madshi wrote:There are various ways to inject DLLs. Some of them are offered by the OS itself, e.g. see AppInit_Dlls. madCodeHook's DLL injection driver is just one more method to inject DLLs. Why would they not approve?
Which injection technique does madCodeHook injection driver use to inject a DLL into the user-land process, is it the APC?
madshi wrote:Anyway, I don't think they actually perform any tests on the drivers.
So, you're saying that they don't actually perform any thorough tests on the driver. Since you have to send a compiled driver to the dashboard, they would have to reverse engineer the driver in order to determine what exactly it does. But since there are probably multiple drivers send to the dashboard daily, they don't have the time to do it manually, while the automatic detection isn't good enough to detect a lot of things.
However, if they upgrade the detection techniques in order to detect that madCodeHook is injecting a DLL into the user-mode processes, can they nevertheless mark the certificate as malicious? For example, if we sign the madCodeHook with our own certificate and ship the driver to customers, then some kernel endpoint protection detects it's being used to inject a DLL and marks the driver as malicious, which eventually gets sent to cloud for analysis and after some time gets into the Microsoft's hands. After their team analyzes it manually, they will confirm it's injecting the DLLs into the user-mode processes and blacklist our own certificate (since this is the certificate with which the driver was signed). The end result would be that none of the other things signed by the same certificate will be valid anymore and all of a sudden every product across the world will not be able to work, since the certificate validation/signing will not be valid.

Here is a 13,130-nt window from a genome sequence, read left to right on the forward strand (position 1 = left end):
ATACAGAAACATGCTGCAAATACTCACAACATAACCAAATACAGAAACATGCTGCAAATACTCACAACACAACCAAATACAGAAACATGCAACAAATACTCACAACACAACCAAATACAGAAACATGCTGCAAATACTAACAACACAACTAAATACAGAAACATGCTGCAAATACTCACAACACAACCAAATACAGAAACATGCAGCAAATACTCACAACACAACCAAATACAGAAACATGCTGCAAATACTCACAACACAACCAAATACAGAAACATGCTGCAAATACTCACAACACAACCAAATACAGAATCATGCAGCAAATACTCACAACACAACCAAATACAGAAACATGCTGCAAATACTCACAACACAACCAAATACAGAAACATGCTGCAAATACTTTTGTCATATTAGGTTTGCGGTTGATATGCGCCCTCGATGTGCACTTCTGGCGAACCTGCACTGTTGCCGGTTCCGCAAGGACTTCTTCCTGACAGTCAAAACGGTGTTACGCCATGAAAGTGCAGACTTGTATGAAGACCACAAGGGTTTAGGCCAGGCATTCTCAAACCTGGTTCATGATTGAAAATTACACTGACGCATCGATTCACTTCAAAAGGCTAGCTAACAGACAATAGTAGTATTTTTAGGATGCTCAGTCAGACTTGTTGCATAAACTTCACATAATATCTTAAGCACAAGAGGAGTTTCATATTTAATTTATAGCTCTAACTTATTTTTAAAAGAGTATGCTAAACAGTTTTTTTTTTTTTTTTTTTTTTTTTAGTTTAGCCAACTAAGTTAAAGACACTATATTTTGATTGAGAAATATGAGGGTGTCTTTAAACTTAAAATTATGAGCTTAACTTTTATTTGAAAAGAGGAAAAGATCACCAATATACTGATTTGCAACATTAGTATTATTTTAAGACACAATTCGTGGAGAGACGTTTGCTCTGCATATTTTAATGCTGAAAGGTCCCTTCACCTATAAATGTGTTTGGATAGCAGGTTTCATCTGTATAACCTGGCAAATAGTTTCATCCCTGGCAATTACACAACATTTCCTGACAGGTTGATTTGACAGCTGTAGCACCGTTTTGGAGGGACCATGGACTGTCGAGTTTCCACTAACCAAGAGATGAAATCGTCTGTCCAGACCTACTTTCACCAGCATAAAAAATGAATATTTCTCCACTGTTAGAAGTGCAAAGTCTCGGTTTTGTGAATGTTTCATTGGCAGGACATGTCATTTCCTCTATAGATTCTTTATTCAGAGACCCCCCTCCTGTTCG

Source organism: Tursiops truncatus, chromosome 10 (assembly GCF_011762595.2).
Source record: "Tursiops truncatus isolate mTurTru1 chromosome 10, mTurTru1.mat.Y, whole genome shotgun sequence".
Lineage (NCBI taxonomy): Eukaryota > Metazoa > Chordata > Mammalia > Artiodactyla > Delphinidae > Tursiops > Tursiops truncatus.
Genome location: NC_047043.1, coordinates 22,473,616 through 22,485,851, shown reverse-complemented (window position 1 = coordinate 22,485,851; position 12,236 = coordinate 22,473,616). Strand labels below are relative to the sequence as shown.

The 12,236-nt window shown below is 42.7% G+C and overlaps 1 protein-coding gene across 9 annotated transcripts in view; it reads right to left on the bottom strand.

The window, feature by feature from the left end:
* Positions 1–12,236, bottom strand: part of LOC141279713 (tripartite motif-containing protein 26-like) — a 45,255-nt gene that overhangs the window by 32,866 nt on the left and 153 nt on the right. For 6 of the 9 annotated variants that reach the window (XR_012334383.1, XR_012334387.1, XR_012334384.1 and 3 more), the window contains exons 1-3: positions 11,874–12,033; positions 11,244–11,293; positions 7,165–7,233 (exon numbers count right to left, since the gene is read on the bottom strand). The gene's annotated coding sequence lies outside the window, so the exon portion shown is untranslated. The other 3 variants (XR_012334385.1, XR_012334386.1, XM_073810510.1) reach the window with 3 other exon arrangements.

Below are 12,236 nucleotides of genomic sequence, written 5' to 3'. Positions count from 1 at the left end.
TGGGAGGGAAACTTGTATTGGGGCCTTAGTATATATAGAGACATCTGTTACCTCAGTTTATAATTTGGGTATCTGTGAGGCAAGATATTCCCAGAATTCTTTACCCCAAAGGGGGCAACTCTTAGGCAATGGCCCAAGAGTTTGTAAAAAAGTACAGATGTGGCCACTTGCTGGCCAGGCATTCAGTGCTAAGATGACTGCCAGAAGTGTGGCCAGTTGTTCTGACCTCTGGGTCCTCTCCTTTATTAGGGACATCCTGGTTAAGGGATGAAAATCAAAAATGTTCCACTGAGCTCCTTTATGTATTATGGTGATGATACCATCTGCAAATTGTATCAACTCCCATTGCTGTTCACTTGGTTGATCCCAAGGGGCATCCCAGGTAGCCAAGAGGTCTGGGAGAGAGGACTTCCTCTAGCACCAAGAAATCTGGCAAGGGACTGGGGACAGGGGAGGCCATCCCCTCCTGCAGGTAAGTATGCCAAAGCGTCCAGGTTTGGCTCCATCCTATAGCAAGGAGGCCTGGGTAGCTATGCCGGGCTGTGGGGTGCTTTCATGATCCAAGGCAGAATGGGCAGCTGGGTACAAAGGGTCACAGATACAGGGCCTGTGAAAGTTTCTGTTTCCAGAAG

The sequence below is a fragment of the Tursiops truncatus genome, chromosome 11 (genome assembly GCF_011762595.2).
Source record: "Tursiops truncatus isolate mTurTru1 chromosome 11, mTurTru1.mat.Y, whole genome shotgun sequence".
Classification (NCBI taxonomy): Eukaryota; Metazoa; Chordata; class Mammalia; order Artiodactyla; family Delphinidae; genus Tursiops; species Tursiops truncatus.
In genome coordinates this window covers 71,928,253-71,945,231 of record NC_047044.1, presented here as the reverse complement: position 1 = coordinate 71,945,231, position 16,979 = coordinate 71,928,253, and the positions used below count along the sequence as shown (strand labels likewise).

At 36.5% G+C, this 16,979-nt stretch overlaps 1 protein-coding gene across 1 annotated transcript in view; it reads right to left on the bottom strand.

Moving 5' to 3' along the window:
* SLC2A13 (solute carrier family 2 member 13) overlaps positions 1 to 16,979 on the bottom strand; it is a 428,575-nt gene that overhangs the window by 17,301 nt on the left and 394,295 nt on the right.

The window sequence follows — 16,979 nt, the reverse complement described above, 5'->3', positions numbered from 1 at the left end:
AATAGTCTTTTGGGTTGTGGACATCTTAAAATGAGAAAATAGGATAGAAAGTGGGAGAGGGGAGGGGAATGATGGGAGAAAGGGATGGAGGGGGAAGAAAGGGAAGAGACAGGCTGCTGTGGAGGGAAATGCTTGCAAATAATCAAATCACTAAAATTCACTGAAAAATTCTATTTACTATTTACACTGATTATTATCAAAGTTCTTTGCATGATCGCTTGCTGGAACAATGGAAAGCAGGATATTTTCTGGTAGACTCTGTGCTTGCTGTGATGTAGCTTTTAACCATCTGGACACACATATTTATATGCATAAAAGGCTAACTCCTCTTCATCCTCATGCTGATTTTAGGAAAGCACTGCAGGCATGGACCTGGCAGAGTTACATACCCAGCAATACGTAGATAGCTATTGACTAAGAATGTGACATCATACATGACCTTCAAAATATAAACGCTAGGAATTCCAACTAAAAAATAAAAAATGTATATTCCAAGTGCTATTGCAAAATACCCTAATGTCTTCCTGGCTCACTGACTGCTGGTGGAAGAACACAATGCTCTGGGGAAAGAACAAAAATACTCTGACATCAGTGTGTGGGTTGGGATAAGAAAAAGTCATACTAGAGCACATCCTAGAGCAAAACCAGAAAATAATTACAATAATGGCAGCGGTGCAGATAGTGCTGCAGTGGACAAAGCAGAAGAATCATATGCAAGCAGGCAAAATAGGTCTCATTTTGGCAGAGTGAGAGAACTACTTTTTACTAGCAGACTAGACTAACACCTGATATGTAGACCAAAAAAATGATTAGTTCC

I hope I'm not overly concerned about all this, I would just like to understand things in details.